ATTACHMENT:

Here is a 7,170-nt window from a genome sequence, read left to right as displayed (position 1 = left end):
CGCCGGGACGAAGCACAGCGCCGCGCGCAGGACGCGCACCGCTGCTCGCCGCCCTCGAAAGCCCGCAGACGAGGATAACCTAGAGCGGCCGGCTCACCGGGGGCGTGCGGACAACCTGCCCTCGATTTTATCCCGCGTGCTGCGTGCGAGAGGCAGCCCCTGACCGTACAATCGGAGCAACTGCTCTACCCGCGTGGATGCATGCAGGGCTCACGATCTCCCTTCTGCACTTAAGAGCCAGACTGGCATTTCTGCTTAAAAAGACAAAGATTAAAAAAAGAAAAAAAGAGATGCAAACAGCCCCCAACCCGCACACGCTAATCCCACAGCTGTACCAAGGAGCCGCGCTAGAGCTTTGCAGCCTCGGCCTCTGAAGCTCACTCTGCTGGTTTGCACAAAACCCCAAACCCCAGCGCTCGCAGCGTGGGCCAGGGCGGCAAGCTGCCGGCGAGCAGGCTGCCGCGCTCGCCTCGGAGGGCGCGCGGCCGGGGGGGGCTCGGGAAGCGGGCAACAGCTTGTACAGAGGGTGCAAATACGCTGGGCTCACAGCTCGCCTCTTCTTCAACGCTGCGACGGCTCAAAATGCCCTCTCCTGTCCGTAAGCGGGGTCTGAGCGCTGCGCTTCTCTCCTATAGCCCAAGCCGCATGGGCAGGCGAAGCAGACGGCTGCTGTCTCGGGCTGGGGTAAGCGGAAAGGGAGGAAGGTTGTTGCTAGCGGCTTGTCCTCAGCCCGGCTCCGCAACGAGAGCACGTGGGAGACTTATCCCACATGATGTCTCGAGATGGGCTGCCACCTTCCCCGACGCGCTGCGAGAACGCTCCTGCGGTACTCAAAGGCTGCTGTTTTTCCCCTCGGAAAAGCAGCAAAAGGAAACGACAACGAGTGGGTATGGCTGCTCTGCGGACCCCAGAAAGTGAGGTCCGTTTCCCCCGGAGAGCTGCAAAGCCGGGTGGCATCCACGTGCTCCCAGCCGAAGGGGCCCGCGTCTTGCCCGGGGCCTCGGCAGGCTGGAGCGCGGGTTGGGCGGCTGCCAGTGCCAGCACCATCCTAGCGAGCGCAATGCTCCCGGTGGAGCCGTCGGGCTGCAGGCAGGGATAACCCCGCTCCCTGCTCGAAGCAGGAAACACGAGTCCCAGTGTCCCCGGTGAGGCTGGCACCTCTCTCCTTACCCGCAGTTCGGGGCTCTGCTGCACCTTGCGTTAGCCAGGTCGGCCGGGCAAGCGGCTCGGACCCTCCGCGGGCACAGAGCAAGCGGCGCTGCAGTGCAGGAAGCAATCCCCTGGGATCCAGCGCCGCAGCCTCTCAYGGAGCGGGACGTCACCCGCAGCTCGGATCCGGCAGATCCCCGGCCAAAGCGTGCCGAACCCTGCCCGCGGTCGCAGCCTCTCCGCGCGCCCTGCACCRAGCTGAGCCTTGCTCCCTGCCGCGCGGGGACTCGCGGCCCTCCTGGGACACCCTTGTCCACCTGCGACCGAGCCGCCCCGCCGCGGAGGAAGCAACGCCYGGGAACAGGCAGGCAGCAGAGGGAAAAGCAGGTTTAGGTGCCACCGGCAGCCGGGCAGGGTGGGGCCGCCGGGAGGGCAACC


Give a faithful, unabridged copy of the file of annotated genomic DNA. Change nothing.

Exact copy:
Here is a 7,170-nt window from a genome sequence, read left to right as displayed (position 1 = left end):
CGCCGGGACGAAGCACAGCGCCGCGCGCAGGACGCGCACCGCTGCTCGCCGCCCTCGAAAGCCCGCAGACGAGGATAACCTAGAGCGGCCGGCTCACCGGGGGCGTGCGGACAACCTGCCCTCGATTTTATCCCGCGTGCTGCGTGCGAGAGGCAGCCCCTGACCGTACAATCGGAGCAACTGCTCTACCCGCGTGGATGCATGCAGGGCTCACGATCTCCCTTCTGCACTTAAGAGCCAGACTGGCATTTCTGCTTAAAAAGACAAAGATTAAAAAAAGAAAAAAAGAGATGCAAACAGCCCCCAACCCGCACACGCTAATCCCACAGCTGTACCAAGGAGCCGCGCTAGAGCTTTGCAGCCTCGGCCTCTGAAGCTCACTCTGCTGGTTTGCACAAAACCCCAAACCCCAGCGCTCGCAGCGTGGGCCAGGGCGGCAAGCTGCCGGCGAGCAGGCTGCCGCGCTCGCCTCGGAGGGCGCGCGGCCGGGGGGGGCTCGGGAAGCGGGCAACAGCTTGTACAGAGGGTGCAAATACGCTGGGCTCACAGCTCGCCTCTTCTTCAACGCTGCGACGGCTCAAAATGCCCTCTCCTGTCCGTAAGCGGGGTCTGAGCGCTGCGCTTCTCTCCTATAGCCCAAGCCGCATGGGCAGGCGAAGCAGACGGCTGCTGTCTCGGGCTGGGGTAAGCGGAAAGGGAGGAAGGTTGTTGCTAGCGGCTTGTCCTCAGCCCGGCTCCGCAACGAGAGCACGTGGGAGACTTATCCCACATGATGTCTCGAGATGGGCTGCCACCTTCCCCGACGCGCTGCGAGAACGCTCCTGCGGTACTCAAAGGCTGCTGTTTTTCCCCTCGGAAAAGCAGCAAAAGGAAACGACAACGAGTGGGTATGGCTGCTCTGCGGACCCCAGAAAGTGAGGTCCGTTTCCCCCGGAGAGCTGCAAAGCCGGGTGGCATCCACGTGCTCCCAGCCGAAGGGGCCCGCGTCTTGCCCGGGGCCTCGGCAGGCTGGAGCGCGGGTTGGGCGGCTGCCAGTGCCAGCACCATCCTAGCGAGCGCAATGCTCCCGGTGGAGCCGTCGGGCTGCAGGCAGGGATAACCCCGCTCCCTGCTCGAAGCAGGAAACACGAGTCCCAGTGTCCCCGGTGAGGCTGGCACCTCTCTCCTTACCCGCAGTTCGGGGCTCTGCTGCACCTTGCGTTAGCCAGGTCGGCCGGGCAAGCGGCTCGGACCCTCCGCGGGCACAGAGCAAGCGGCGCTGCAGTGCAGGAAGCAATCCCCTGGGATCCAGCGCCGCAGCCTCTCAYGGAGCGGGACGTCACCCGCAGCTCGGATCCGGCAGATCCCCGGCCAAAGCGTGCCGAACCCTGCCCGCGGTCGCAGCCTCTCCGCGCGCCCTGCACCRAGCTGAGCCTTGCTCCCTGCCGCGCGGGGACTCGCGGCCCTCCTGGGACACCCTTGTCCACCTGCGACCGAGCCGCCCCGCCGCGGAGGAAGCAACGCCYGGGAACAGGCAGGCAGCAGAGGGAAAAGCAGGTTTAGGTGCCACCGGCAGCCGGGCAGGGTGGGGCCGCCGGGAGGGCAACC